lity formulation of the TAP.

1.2 Overview

Chapter Two discusses different formulations of the TAP and

surveys the past work. From the survey, it is evident that this disser-

tation is one of a few systematic studies of decomposition techniques

for variational inequality problems. Chapters Three and Four present

two complementary decomposition schemes: transfer and simplical decom-

position, respectively. Transfer decomposition is a resource-directed

decomposition which can be viewed as a special case of generalized Ben-

ders' decomposition [Geoffrion 1972]. It was first developed for the

convex programming formulation of the "standard" TAP. In Chapter 3,

this technique is extended to the variational inequality problem.

After the validation of this decomposition scheme, we investigate pro-

perties of the resulting master problem which later lead to a computa-

tional algorithm for its solution. In the final section of this chap-

ter, an application of transfer decomposition to a problem in transpor-

tation planning is discussed.

Chapter Four presents simplicial decomposition, a price-

directed scheme originally developed for convex programming problems.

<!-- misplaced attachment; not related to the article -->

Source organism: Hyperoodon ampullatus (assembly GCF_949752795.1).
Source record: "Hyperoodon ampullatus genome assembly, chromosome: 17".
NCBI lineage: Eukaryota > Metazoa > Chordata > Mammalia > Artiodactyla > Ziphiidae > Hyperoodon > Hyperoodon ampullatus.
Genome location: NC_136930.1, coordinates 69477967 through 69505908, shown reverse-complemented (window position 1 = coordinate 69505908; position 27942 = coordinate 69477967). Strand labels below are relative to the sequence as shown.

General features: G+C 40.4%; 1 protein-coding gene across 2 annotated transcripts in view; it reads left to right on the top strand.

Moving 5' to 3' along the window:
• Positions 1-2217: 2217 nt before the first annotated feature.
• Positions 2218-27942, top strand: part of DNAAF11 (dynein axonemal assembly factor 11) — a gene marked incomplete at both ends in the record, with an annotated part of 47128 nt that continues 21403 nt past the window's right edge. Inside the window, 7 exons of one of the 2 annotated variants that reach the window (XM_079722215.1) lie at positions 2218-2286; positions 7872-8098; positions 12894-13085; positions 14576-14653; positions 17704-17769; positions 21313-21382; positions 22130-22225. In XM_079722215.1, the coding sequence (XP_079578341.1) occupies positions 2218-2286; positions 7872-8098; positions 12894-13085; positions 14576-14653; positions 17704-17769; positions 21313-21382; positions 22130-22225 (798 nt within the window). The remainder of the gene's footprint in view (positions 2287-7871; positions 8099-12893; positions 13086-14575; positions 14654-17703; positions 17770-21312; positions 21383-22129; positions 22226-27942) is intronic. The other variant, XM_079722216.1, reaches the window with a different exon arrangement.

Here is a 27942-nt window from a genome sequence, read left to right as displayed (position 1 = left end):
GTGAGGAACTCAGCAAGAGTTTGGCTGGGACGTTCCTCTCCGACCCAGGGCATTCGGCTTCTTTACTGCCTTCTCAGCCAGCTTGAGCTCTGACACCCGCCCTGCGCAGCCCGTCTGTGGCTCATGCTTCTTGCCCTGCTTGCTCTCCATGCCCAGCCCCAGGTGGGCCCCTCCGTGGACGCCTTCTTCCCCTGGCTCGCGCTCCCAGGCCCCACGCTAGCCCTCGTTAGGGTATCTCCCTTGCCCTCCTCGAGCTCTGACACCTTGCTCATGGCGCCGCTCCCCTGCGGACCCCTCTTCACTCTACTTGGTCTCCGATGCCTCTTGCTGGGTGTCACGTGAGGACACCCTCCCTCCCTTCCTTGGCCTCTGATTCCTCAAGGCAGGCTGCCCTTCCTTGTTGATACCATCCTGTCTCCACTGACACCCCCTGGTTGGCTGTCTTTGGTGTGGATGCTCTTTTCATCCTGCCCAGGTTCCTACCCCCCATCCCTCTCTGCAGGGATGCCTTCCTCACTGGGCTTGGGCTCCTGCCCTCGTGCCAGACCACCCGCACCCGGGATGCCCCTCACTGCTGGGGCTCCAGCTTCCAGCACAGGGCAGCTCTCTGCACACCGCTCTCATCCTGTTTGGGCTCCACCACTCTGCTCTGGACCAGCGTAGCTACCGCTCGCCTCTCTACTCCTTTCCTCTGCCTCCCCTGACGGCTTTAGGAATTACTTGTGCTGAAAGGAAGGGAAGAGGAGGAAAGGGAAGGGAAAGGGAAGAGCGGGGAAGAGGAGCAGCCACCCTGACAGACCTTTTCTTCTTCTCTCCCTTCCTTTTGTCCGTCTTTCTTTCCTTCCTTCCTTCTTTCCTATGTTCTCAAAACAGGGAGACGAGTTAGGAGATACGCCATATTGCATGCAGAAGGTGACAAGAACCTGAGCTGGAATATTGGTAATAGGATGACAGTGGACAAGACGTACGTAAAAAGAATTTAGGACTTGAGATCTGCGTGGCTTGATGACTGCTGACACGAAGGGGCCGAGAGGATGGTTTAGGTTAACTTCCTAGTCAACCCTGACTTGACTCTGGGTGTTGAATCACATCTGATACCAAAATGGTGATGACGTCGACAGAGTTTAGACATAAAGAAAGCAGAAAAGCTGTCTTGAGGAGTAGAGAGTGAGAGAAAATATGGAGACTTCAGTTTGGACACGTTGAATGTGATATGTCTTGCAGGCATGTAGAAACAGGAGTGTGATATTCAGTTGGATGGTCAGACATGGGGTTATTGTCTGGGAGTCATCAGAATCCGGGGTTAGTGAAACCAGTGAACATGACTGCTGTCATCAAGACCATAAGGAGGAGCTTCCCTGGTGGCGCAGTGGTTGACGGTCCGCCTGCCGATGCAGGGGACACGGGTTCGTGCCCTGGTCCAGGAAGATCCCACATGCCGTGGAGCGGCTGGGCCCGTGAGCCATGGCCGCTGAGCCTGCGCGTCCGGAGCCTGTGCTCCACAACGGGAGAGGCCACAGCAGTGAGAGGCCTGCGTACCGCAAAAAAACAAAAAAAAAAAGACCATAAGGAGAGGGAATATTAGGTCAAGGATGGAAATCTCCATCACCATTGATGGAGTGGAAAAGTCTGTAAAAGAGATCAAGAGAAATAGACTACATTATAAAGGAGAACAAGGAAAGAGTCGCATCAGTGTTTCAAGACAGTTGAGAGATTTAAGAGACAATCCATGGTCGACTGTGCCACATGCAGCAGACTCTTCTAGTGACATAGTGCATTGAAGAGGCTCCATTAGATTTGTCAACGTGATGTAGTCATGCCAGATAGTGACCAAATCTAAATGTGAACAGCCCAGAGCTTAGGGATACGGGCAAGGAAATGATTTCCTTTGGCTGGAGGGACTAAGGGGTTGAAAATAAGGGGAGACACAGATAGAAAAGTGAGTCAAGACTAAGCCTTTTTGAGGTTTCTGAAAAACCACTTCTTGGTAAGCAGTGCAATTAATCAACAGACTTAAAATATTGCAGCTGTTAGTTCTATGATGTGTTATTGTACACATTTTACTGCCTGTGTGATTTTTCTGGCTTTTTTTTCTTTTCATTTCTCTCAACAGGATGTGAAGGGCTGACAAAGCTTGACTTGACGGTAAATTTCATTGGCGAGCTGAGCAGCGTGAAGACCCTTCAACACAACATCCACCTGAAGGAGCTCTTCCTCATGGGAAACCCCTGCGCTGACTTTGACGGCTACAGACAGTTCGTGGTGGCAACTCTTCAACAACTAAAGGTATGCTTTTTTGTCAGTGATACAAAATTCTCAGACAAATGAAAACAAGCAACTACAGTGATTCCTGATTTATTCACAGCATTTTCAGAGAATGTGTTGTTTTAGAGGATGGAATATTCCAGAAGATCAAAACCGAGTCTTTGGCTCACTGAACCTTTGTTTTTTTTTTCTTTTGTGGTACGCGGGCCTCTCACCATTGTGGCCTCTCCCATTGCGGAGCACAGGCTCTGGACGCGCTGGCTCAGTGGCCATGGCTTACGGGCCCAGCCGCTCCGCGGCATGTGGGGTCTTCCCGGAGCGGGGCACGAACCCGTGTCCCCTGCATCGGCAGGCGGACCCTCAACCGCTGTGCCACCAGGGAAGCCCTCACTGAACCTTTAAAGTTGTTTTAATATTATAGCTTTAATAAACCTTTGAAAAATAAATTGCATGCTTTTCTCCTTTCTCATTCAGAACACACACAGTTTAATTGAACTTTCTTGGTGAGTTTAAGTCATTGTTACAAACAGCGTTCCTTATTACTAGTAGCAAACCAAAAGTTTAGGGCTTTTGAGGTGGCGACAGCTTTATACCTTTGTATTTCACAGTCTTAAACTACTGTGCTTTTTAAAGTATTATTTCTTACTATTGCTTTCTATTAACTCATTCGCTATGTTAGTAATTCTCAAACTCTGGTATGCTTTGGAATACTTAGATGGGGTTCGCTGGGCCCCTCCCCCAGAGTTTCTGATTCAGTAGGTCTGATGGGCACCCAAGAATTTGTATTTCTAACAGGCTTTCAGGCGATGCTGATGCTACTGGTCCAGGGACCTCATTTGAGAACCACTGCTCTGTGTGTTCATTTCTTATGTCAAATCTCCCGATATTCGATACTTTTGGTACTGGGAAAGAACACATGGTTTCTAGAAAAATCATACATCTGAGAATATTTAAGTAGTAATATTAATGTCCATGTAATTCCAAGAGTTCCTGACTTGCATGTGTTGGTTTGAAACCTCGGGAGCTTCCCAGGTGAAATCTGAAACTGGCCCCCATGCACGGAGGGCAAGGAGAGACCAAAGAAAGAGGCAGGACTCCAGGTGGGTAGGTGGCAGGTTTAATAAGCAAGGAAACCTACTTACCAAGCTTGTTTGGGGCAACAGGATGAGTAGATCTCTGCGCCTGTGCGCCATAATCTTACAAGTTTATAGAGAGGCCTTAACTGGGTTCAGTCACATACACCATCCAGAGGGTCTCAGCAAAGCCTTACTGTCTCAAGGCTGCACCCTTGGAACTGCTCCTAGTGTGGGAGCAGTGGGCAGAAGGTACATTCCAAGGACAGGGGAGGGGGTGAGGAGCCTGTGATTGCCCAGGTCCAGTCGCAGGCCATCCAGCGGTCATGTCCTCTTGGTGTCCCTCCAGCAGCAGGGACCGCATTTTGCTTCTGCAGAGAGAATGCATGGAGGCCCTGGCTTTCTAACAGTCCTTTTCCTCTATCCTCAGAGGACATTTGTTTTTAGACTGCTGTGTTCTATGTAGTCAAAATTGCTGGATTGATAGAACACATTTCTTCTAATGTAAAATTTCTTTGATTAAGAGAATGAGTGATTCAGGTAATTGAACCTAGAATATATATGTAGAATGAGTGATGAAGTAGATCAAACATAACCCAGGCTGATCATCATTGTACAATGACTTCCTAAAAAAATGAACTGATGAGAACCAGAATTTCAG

Also, it is a generalization of Dantzig-Wolfe decomposition and has

been investigated by many authors in a nonlinear programming context.

First, we investigate further algorithmic enhancements for the existing

simplicial decomposition scheme with a special concern for large prob-

lems. In this restricted version, users may specify the number of grid

points to be retained from one iteration to the next. Based on our

computational results, this allows a trade-off between computer storage

and the progress of the algorithm. In addition, the modified version

also allows for approximation of the master problem's solution which in

effect provides theoretical justification for the ongoing implementa-

tions of simplicial decomposition. In the subsequent section, the

standard simplical method is extended to the variational inequality

problem. It is well known that the algorithm may cycle when column


dropping is permitted in every iteration. However, in view of the size

of problems normally considered by traffic planners, column dropping is

essential to any column generating scheme; therefore, we propose a col-

umn dropping rule. Under this rule, columns can be dropped whenever

the algorithm makes satisfactory progress toward the solution. As in

the restricted case, only an approximate solution to the master varia-

tional inequality is needed to establish convergence.

Finally, areas for possible future research are suggested in

Chapter Five.



2.1 Problem Formulation

The traffic network can be represented by a directed graph,

G(N, L), where N is the set of nodes with cardinality n and L is the

set of links or arcs with cardinality Nodes and arcs usually repre-

sent intersections and streets, respectively, and a subset of these